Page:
t-test (paired and unpaired)
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  • unpaired t-test (also known as the student's t-test) and the paired t-test both assume that analysed data is from a normal distribution
  • unpaired t-test
    • applied to two independent groups e.g. diabetic patients versus non-diabetics
    • sample size from the two groups may or may not be equal
    • in addition to the assumption that the data is from a normal distribution, there is also the assumption that the standard deviation (SD)s is approximately the same in both groups
    • t-test compares the means of the two groups of data - the test determines whether the data has come from the same population or not
      • the mean difference is calculated (this can be a positive or negative value); also a 95% confidence interval for the mean difference is calculated. A p-value is calculated where p is the probability of a false-positive event. An example relating to data regarding patients with diabetes in chronic heart failure
      variable

      diabetes

      Mean (SD)

      No diabetes

      Mean (SD)

      Mean difference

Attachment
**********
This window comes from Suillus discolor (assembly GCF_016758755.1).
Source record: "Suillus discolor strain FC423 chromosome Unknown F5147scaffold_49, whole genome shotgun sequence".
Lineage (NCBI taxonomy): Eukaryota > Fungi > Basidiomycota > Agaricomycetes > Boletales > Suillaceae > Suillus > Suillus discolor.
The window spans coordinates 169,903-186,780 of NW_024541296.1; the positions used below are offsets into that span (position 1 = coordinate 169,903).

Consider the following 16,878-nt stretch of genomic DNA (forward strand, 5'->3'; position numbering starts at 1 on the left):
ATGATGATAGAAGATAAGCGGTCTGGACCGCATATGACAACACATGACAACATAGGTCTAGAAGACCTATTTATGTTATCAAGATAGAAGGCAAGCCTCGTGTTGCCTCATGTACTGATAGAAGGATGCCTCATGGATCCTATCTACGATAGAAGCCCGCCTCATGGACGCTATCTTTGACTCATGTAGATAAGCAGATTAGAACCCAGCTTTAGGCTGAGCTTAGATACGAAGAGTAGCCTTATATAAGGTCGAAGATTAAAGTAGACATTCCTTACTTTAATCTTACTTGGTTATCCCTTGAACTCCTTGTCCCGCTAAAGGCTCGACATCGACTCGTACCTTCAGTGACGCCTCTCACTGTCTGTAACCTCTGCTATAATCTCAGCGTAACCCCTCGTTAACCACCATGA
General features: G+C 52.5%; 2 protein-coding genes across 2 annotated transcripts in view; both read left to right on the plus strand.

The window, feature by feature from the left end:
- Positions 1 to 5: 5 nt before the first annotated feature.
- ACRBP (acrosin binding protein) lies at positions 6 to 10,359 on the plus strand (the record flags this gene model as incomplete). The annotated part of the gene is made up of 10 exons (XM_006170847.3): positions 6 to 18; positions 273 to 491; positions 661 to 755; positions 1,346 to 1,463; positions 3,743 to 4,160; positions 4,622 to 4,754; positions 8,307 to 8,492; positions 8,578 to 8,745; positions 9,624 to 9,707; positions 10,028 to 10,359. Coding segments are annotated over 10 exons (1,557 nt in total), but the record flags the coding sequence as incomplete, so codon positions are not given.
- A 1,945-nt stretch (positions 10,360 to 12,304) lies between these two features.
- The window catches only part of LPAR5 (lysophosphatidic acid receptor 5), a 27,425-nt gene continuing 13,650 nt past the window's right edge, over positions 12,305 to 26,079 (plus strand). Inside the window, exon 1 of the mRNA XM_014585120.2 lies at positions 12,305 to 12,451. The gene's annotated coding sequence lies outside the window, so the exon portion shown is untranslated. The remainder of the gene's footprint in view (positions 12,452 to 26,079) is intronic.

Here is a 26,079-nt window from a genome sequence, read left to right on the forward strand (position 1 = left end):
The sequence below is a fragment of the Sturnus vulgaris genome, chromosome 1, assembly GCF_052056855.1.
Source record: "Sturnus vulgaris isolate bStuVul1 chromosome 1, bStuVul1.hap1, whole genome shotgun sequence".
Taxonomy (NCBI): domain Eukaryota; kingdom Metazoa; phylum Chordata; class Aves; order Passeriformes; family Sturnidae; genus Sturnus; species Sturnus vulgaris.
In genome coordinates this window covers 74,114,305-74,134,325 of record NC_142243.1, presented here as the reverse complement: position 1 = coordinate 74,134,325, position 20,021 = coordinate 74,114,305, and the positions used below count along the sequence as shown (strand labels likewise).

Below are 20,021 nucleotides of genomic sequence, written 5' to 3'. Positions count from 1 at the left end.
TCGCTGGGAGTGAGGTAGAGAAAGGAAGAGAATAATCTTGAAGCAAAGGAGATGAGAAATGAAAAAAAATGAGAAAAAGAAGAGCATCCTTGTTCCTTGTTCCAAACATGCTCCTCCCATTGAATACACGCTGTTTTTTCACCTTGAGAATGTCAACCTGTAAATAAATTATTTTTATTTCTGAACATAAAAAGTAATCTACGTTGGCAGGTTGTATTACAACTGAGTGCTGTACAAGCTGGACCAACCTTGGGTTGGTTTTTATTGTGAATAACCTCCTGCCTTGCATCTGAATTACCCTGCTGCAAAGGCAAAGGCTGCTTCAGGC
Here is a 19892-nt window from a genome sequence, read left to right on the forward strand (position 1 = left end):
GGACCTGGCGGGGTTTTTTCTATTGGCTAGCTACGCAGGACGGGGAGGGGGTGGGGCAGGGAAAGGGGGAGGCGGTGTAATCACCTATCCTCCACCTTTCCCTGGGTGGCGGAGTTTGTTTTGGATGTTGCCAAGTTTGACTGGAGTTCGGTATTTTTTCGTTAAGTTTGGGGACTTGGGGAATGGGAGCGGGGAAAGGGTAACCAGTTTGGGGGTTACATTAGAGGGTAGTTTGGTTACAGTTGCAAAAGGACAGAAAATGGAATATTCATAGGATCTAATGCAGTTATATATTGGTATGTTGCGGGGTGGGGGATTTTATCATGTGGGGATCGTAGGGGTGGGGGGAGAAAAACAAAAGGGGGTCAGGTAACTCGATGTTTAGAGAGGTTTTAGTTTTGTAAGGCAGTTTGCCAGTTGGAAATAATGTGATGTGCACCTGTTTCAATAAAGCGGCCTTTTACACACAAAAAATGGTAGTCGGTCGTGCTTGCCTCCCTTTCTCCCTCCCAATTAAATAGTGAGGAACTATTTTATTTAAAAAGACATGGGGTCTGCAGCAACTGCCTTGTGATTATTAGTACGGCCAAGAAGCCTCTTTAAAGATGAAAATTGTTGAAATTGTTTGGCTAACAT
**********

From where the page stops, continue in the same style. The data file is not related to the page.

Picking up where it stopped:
95% CI

      p-value
      Age (years)68.8 (8.7) 73.3 (9.0)4.2 (3.1, 5.3)p <0.0001
      Heart rate (bpm)75 (15.0)76.1 (14.9)1.1 (-0.9, 3.1)p 0.85
      • in the example
        • age of patient - the mean difference in age is 4.2 years with a 95% confidence interval of 3.1 years to 5.3years. The p-value for this relationship is <0.0001 which indicates that false-positive rate is very low (i.e. this difference is unlikely to be due to chance). The data therefore suggests that patients with diabetes and chronic heart failure tend to be younger than patients without diabetes and chronic heart failure
        • heart rate - in this example the mean difference is 1.1 years with a 95% confidence interval of -0.9 years to 3.1 years. The p-value for this relationship is 0.85 that indicates that the two groups are not statistically different from each other, i.e. the observed difference is likely to be due to chance
        • a non-significant p-value may occur because either
          • there are no differences between the two study groups
          • the study did not have sufficent 'power' to show a difference between the two study groups - with sufficiently large sample sizes then any difference can be shown to be statistically different
  • paired t-test
    • data is derived from study subjects who have been measured at two time points (so each individual has two measurements). The two measurements generally are before and after a treatment intervention
    • 95% confidence interval is derived from the difference between the two sets of paired observations

Reference:

  1. Doctor (March 22nd 2005):33-35.

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